London: The cost of fossil-fuel emissions rose to its highest level in more than a decade in Europe, surpassing €20 a ton ($23) and adding to the cost of electricity across the continent.
Carbon emission permits have more than quadrupled from less than €5 since the middle of 2017 after European Union governments agreed to cut away a surplus that had depressed prices since the financial crisis that started in 2008. Utilities and industrial polluters need the certificates to cover greenhouse gas emissions they produce.
The move is a reminder that governments across the region are determined to curtail the emissions blamed for global warming, starting with shifting the power industry away from using coal and toward cleaner fuels such as natural gas and renewables. The result has been some of the highest power prices in years in Britain, France and Germany.
“This is an important milestone for the EU emissions trading system and something that seemed like an impossibility just a year ago,” said Jahn Olsen, an analyst at Bloomberg New Energy Finance. “There was a feeling that the recently finalised reform was the ‘last chance saloon’ for the ETS. The recent price movement is a strong indicator that the EU finally got it right.”
The rally is a result of the forthcoming market stability reserve, a mechanism designed to automatically control the supply of allowances that starts from January 1. The MSR will remove 24 per cent of permits in circulation next year by reducing the amount that governments sell in auctions, Bloomberg NEF said.
The benchmark carbon futures contract surged as much as 4.6 per cent to €20.70 a ton in London trading, extending five days of gains.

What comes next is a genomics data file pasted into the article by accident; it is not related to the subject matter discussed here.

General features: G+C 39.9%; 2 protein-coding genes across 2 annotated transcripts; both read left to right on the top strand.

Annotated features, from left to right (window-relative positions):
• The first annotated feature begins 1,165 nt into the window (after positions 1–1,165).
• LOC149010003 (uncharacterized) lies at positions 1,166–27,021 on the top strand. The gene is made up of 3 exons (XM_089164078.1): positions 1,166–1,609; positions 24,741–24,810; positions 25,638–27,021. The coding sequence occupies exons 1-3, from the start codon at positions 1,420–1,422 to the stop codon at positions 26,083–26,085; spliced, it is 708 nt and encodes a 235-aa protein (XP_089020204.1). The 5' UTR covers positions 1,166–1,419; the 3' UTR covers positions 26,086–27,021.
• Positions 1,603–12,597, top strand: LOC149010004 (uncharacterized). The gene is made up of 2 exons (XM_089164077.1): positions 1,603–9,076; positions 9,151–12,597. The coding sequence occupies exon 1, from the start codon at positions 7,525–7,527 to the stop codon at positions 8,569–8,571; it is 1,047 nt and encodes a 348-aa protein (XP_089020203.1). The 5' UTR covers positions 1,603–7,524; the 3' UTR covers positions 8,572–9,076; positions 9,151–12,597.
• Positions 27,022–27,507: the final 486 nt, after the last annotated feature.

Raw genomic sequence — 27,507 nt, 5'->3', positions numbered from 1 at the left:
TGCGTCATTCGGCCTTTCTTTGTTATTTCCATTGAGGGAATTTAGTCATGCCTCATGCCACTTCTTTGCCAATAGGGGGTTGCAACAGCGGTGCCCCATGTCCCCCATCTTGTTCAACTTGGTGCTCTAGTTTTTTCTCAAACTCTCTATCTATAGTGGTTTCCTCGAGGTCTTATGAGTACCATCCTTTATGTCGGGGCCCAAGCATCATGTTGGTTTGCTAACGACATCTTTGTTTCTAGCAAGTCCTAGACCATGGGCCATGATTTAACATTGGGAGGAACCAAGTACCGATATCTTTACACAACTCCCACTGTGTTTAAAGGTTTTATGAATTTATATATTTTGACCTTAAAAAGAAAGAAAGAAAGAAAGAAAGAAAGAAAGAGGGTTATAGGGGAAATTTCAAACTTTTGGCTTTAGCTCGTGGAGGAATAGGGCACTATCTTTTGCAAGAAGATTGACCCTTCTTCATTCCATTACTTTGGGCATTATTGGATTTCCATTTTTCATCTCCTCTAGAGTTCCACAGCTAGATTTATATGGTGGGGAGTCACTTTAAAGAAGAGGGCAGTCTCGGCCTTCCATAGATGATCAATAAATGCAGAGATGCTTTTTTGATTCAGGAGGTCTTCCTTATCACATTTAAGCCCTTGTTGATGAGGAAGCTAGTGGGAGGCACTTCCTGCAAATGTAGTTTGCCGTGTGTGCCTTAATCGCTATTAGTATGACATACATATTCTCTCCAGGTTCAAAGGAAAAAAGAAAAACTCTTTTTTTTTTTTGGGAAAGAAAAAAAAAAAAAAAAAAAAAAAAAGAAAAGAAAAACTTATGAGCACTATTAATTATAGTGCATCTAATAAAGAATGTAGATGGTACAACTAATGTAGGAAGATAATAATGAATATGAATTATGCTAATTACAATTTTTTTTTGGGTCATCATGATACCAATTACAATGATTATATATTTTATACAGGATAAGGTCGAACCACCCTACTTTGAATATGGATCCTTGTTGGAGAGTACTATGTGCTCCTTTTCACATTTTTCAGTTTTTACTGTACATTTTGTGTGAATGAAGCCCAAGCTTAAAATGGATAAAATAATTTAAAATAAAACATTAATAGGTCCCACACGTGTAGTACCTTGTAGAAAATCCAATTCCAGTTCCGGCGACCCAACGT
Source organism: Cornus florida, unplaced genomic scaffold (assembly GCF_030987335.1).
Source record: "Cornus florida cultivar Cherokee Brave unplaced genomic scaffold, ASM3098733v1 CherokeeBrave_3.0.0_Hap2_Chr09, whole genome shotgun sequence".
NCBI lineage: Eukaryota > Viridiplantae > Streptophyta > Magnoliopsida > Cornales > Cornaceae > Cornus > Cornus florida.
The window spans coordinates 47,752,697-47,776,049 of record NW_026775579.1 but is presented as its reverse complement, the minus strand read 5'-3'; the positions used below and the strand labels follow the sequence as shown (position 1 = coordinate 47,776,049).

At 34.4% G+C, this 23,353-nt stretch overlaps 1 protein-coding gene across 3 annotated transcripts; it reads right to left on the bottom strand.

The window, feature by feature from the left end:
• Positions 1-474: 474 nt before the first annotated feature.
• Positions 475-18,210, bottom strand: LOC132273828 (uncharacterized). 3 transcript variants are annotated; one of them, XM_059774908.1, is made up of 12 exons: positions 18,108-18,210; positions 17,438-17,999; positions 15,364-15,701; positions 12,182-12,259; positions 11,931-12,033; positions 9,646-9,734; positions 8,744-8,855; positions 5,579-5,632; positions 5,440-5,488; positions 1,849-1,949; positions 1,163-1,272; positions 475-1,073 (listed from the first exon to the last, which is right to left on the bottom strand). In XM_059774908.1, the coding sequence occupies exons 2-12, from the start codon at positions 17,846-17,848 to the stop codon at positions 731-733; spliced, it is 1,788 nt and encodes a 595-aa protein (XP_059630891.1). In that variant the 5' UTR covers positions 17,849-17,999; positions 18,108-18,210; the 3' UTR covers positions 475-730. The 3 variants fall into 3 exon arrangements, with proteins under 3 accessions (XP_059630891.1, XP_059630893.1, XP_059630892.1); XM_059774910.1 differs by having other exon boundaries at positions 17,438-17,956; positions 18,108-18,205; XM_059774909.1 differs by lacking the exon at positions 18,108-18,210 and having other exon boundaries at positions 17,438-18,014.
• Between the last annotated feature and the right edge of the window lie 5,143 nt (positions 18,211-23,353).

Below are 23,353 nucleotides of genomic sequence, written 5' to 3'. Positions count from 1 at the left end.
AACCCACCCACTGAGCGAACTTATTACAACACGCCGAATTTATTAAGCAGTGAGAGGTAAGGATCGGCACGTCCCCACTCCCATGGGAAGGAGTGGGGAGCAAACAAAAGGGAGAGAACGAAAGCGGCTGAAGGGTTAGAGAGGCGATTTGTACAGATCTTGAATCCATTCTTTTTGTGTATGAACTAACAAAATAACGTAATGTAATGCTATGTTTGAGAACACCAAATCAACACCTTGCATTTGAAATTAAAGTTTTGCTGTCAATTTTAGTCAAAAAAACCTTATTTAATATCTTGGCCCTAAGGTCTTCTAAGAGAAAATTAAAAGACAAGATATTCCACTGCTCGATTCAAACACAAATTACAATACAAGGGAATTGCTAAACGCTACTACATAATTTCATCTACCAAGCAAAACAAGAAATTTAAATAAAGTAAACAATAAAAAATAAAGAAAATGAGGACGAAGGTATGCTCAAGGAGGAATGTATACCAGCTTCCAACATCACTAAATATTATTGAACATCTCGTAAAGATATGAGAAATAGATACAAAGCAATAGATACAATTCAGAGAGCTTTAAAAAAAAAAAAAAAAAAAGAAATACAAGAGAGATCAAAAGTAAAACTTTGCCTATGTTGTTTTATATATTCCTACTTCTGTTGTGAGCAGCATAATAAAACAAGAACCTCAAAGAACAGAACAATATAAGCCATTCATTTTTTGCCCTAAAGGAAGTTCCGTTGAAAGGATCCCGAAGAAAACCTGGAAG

The EU’s measures may push prices to as high as €50 a ton within the next three years, Carbon Tracker, a climate-change research group, said Tuesday. The forecast added to recent predictions of further market gains from Berenberg Bank to German utility RWE AG, Europe’s biggest emitter of greenhouse gases.
Higher emission costs can make it more cost-effective for power generators to use natural gas, which requires only about half the allowances needed to burn dirtier coal. That demand may push up gas prices, currently trading at the highest level for the time of the year in at least two decades.
Carbon’s surge — which has been accompanied by higher gas prices — contrasts with a slump across broader commodity markets. Oil, copper, lumber and sugar all have tumbled in the past three months as concerns about a trade war between the US and China weighed on the outlook for growth in emerging markets.
That gloom hasn’t yet appeared in Europe’s power and gas markets, partly because China’s demand for power generation fuels remains firm. The EU’s effort to curb supply may turn the current glut to a “serious” deficit, according to Berenberg analyst Lawson Steele, and keep prices rising in the coming months.
While the permit supply will tighten, some see the rapid pace of the latest gains indicates a reversal is due.
“The recent, almost panicked, buying points to high speculative engagement that should be followed by a significant correction,” analysts at Commerzbank AG said.
For now, prices for both gas and carbon are being driven by strong demand for those commodities. China is drawing more cargoes of liquefied natural gas, paying a premium to the rate European utilities would pay. The result has tightened supply in Europe, driving month-ahead gas prices to the highest since December.
Environmental restrictions encourage utilities to burn more gas than coal. Germany, France and the UK are all working on targets to phase out coal use completely in the coming decades. In the meantime, using those fuels requires utilities to buy carbon emissions permits, and analysts expect those prices may well head higher.
Carbon Tracker predicts prices of €35 to €40 a metric ton on average from 2019 to 2023. Market rates may hit €50 in the winters of 2021 and 2022.
Benchmark carbon futures have more than doubled this year, outperforming oil’s 9.7 per cent gain and the 3 per cent advance in the S&P GSCI commodities index.